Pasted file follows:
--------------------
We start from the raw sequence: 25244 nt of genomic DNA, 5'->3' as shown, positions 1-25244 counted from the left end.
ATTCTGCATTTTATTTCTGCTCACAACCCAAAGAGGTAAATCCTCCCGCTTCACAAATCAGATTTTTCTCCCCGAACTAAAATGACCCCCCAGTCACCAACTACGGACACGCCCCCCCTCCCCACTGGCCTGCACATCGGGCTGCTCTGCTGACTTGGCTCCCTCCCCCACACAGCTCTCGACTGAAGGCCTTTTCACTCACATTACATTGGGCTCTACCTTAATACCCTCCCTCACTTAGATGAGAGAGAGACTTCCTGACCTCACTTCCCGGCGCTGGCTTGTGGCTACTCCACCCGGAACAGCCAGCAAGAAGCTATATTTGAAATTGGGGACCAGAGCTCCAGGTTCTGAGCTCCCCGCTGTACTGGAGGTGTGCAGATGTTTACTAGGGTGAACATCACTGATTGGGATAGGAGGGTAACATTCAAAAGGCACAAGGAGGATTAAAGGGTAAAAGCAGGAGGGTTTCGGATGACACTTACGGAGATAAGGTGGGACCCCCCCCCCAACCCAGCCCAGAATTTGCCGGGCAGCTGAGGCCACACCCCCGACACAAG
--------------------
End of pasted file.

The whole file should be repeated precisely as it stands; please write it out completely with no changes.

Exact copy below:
We start from the raw sequence: 25244 nt of genomic DNA, 5'->3' as shown, positions 1-25244 counted from the left end.
ATTCTGCATTTTATTTCTGCTCACAACCCAAAGAGGTAAATCCTCCCGCTTCACAAATCAGATTTTTCTCCCCGAACTAAAATGACCCCCCAGTCACCAACTACGGACACGCCCCCCCTCCCCACTGGCCTGCACATCGGGCTGCTCTGCTGACTTGGCTCCCTCCCCCACACAGCTCTCGACTGAAGGCCTTTTCACTCACATTACATTGGGCTCTACCTTAATACCCTCCCTCACTTAGATGAGAGAGAGACTTCCTGACCTCACTTCCCGGCGCTGGCTTGTGGCTACTCCACCCGGAACAGCCAGCAAGAAGCTATATTTGAAATTGGGGACCAGAGCTCCAGGTTCTGAGCTCCCCGCTGTACTGGAGGTGTGCAGATGTTTACTAGGGTGAACATCACTGATTGGGATAGGAGGGTAACATTCAAAAGGCACAAGGAGGATTAAAGGGTAAAAGCAGGAGGGTTTCGGATGACACTTACGGAGATAAGGTGGGACCCCCCCCCCAACCCAGCCCAGAATTTGCCGGGCAGCTGAGGCCACACCCCCGACACAAG